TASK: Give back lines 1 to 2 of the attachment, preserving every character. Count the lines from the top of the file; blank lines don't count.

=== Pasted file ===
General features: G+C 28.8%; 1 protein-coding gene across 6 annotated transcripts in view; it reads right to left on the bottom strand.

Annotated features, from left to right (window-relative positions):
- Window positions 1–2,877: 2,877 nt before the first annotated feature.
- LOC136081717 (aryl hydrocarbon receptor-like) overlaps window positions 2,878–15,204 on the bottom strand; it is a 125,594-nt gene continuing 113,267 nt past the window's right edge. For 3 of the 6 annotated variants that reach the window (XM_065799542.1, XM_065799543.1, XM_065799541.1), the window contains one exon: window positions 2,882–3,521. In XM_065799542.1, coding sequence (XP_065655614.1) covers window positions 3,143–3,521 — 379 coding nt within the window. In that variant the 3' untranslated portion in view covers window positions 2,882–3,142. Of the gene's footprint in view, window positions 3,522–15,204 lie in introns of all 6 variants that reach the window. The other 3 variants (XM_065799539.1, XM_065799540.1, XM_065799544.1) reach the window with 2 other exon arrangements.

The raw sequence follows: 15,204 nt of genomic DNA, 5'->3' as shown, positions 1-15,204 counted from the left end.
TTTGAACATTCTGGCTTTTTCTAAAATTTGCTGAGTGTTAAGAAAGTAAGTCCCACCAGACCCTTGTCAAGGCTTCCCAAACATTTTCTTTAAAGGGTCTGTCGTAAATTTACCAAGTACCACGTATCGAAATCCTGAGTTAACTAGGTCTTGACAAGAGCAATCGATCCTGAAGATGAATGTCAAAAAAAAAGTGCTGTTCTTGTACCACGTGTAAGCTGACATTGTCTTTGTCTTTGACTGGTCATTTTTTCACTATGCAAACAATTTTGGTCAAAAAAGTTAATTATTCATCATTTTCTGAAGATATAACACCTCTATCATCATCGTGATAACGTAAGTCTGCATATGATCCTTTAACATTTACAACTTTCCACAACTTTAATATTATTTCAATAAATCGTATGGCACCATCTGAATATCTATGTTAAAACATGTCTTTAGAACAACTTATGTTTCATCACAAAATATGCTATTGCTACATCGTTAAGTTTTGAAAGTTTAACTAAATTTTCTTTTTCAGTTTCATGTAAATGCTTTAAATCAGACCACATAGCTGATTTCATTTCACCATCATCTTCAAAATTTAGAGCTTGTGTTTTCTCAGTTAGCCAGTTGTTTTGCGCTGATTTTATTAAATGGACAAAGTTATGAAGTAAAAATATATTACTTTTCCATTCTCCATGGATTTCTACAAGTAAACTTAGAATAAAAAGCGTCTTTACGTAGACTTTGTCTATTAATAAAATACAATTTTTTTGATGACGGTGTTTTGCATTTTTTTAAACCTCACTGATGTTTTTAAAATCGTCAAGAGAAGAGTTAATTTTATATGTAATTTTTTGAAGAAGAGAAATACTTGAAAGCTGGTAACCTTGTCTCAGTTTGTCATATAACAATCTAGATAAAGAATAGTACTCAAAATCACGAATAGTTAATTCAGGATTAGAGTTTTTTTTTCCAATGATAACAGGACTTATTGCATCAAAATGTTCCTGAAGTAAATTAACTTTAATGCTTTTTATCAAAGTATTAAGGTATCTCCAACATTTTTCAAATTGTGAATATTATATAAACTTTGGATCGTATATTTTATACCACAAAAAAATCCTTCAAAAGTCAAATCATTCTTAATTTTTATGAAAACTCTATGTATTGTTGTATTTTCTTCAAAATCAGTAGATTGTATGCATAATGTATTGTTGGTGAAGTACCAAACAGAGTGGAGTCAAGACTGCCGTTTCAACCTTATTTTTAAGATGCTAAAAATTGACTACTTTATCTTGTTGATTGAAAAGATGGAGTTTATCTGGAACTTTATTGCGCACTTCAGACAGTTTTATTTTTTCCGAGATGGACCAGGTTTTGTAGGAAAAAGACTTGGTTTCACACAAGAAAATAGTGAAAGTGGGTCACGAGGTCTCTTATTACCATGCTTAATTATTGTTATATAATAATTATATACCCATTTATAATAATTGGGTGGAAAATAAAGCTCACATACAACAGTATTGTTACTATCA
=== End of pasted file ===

General features: G+C 28.8%; 1 protein-coding gene across 6 annotated transcripts in view; it reads right to left on the bottom strand.

Annotated features, from left to right (window-relative positions):